What is the difference between Docker, LXD, and LXC. Do they offer the same services or different.


2 Answers 2


No, LXC, Docker, and LXD, are not quite the same. In short:


LinuX Containers (LXC) is an operating system-level virtualization method for running multiple isolated Linux systems (containers) on a single control host (LXC host)


low level ...



  • by Docker, Inc
  • a container system making use of LXC containers
  • so you can: Build, Ship, and Run Any App, Anywhere http://www.docker.com


Docker vs LXD

  • Docker specializes in deploying apps
  • LXD specializes in deploying (Linux) Virtual Machines

Infographic of Docker vs LXD

Source: http://linux.softpedia.com/blog/infographic-lxd-machine-containers-from-ubuntu-linux-492602.shtml

Originally: https://insights.ubuntu.com/2015/09/23/infographic-lxd-machine-containers-from-ubuntu/

Minor technical note


This image can help you to understand the main difference between them:

lxc x docker

What all of them have in common, is that all these 3 technologies are related to containers.

Containers are a lightweight virtualization mechanism that does not require you to set up a virtual machine on an emulation of physical hardware. In Linux, what they have in common are the Kernel features used: cgroups, namespaces(ipc, network, user, pid, mount). They also try to create more safe environments by creating unprivileged containers and integrating with security features like selinux. These technologies export APIs to better integrate with other softwares.


These two integrates the same family where:

  • lxc: userspace interface for the Linux kernel containment features. This is the guy who manages Kernel namespaces, Apparmor and SELinux profiles, Chroots , Kernel capabilities and every other kernel related stuff
  • lxd: is a container "hypervisor". It is composed by a daemon(lxd), the command-line interface(lxc) and a OpenStack plugin. This guy was developed to provide more flexibility and features to lxc, while it still uses it under-the-hood.

Basically, a Self-Contained OS userpace is created with it´s isolated infrastructure. lxc underlies more directly on OS features for networking and storage than Docker.

You create many virtual machines, that have userspace and kernel isolations, but they are not complete virtual machines since they are not running separeted kernels, neither are paravirtualized for the same reason.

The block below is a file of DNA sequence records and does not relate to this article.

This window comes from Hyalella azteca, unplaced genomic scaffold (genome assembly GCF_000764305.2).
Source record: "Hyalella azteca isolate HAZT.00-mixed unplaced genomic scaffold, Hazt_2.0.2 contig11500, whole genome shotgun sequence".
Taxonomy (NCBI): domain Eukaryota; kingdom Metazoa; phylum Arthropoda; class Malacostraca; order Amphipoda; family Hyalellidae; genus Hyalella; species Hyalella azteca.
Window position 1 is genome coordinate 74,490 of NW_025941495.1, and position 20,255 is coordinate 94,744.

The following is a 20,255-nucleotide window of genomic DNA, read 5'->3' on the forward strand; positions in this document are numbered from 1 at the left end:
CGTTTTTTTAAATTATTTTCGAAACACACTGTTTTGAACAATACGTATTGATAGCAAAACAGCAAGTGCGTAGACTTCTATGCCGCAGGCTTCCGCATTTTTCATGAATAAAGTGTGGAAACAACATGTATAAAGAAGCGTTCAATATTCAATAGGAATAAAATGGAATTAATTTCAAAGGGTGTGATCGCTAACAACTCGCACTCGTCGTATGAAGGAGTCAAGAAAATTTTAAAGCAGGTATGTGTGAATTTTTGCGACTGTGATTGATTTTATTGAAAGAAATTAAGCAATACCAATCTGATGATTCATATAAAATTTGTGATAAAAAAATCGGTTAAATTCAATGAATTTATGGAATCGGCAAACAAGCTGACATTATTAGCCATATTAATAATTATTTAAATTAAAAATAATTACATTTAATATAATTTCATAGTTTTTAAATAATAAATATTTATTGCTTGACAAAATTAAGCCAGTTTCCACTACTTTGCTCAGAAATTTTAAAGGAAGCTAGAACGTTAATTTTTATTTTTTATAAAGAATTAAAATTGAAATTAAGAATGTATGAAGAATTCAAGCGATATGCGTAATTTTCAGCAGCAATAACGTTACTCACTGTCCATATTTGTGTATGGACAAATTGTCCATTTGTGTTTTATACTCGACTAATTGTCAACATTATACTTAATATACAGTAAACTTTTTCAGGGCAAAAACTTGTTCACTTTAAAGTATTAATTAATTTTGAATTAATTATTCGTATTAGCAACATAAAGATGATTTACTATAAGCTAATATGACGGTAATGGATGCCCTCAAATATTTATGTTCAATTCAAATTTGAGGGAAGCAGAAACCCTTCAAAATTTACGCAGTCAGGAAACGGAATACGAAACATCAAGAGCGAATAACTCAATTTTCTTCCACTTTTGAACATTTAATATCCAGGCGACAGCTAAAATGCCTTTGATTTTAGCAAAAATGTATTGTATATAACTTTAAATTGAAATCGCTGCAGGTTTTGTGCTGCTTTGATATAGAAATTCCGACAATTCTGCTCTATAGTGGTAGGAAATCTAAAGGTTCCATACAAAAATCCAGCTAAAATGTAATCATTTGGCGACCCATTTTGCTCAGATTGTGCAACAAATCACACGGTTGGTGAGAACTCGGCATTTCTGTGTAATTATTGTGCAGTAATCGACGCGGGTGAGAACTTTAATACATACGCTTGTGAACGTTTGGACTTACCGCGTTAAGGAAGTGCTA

Canonical is the main sponsor here, and Oracle is also investing man hours on this technology.


It has some differences, being the biggest of them the Engine that wraps-up Applications with a self-contained filesystem instead of a base "Userspace image". The idea is to contain the app and base image to create the impression that the App is a single process inside the engine. Docker used lxc technology as underlying to communicate with the kernel, but today, it uses its own library, libcontainer.

The filesystem is an abstraction to Docker, while lxc uses filesystem features directly. Network is also an abstraction while with lxc you can set up ip addresses and routing configurations more easily. Some "App Store like" sites are being maintained by Microsoft, Amazon, Vmware, IBM and other players.

Docker. INC. is the main sponsor here. Vmware is also investing in this technology.

Related container technology:

These are other container technologies that Linux have: OpenVZ and Linux-VServer

Related Stuff:

  • 1
    – Ijaz Ahmad
    Commented May 12, 2016 at 9:18
  • Yeah. Thats pretty new since involves all that zfs on Ubuntu wada-wada. And that is a PRESENTATION. Allways be alert to PDFs or PPTs where there are worlds like "better than that" or "fastest technology" or "more scalable than Y"...
    – user34720
    Commented May 12, 2016 at 10:57
  • 6
    I've grown to be pretty skeptical of products coming out of Canonical. They tend to advertise them as what they might be instead of as what they are. Often when that "might be" is still years away.
    – orodbhen
    Commented Jun 23, 2016 at 20:42
  • Instead of using lowercase lxc, this should be a reference to liblxc. And as far as the tooling is concerned, it can then refer to 1.x through 3.x where lxd (just the daemon) is only available for liblxc >= 2.0 and lxc ist the LXD client program which is the successor to the lxc-*-named LXC 1.x tools. Commented May 3, 2018 at 14:52

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